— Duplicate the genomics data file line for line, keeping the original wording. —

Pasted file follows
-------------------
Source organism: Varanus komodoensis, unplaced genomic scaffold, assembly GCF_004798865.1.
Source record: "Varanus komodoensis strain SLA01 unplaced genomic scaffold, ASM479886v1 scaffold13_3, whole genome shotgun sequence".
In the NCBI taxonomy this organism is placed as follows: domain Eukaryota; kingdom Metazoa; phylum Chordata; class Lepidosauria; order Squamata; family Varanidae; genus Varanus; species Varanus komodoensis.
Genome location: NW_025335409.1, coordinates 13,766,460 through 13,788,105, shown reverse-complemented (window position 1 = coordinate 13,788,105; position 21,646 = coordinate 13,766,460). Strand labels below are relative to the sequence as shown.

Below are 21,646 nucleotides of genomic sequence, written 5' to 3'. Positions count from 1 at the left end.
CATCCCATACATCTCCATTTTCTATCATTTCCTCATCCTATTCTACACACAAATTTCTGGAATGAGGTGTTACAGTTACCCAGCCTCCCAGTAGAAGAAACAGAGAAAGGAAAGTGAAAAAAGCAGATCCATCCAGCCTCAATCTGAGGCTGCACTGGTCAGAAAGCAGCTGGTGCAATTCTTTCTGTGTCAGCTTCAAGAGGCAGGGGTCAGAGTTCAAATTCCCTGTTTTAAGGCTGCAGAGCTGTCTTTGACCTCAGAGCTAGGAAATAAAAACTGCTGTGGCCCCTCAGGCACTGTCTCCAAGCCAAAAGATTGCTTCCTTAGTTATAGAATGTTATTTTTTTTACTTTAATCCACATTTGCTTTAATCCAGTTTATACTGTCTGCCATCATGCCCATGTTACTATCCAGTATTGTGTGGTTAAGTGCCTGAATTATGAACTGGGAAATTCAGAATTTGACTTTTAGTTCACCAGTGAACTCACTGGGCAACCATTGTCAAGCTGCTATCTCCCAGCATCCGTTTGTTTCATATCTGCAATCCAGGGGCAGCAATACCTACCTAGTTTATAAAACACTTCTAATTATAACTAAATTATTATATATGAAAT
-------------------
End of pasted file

Source organism: Varanus komodoensis, unplaced genomic scaffold, assembly GCF_004798865.1.
Source record: "Varanus komodoensis strain SLA01 unplaced genomic scaffold, ASM479886v1 scaffold13_3, whole genome shotgun sequence".
In the NCBI taxonomy this organism is placed as follows: domain Eukaryota; kingdom Metazoa; phylum Chordata; class Lepidosauria; order Squamata; family Varanidae; genus Varanus; species Varanus komodoensis.
Genome location: NW_025335409.1, coordinates 13,766,460 through 13,788,105, shown reverse-complemented (window position 1 = coordinate 13,788,105; position 21,646 = coordinate 13,766,460). Strand labels below are relative to the sequence as shown.

Below are 21,646 nucleotides of genomic sequence, written 5' to 3'. Positions count from 1 at the left end.
CATCCCATACATCTCCATTTTCTATCATTTCCTCATCCTATTCTACACACAAATTTCTGGAATGAGGTGTTACAGTTACCCAGCCTCCCAGTAGAAGAAACAGAGAAAGGAAAGTGAAAAAAGCAGATCCATCCAGCCTCAATCTGAGGCTGCACTGGTCAGAAAGCAGCTGGTGCAATTCTTTCTGTGTCAGCTTCAAGAGGCAGGGGTCAGAGTTCAAATTCCCTGTTTTAAGGCTGCAGAGCTGTCTTTGACCTCAGAGCTAGGAAATAAAAACTGCTGTGGCCCCTCAGGCACTGTCTCCAAGCCAAAAGATTGCTTCCTTAGTTATAGAATGTTATTTTTTTTACTTTAATCCACATTTGCTTTAATCCAGTTTATACTGTCTGCCATCATGCCCATGTTACTATCCAGTATTGTGTGGTTAAGTGCCTGAATTATGAACTGGGAAATTCAGAATTTGACTTTTAGTTCACCAGTGAACTCACTGGGCAACCATTGTCAAGCTGCTATCTCCCAGCATCCGTTTGTTTCATATCTGCAATCCAGGGGCAGCAATACCTACCTAGTTTATAAAACACTTCTAATTATAACTAAATTATTATATATGAAAT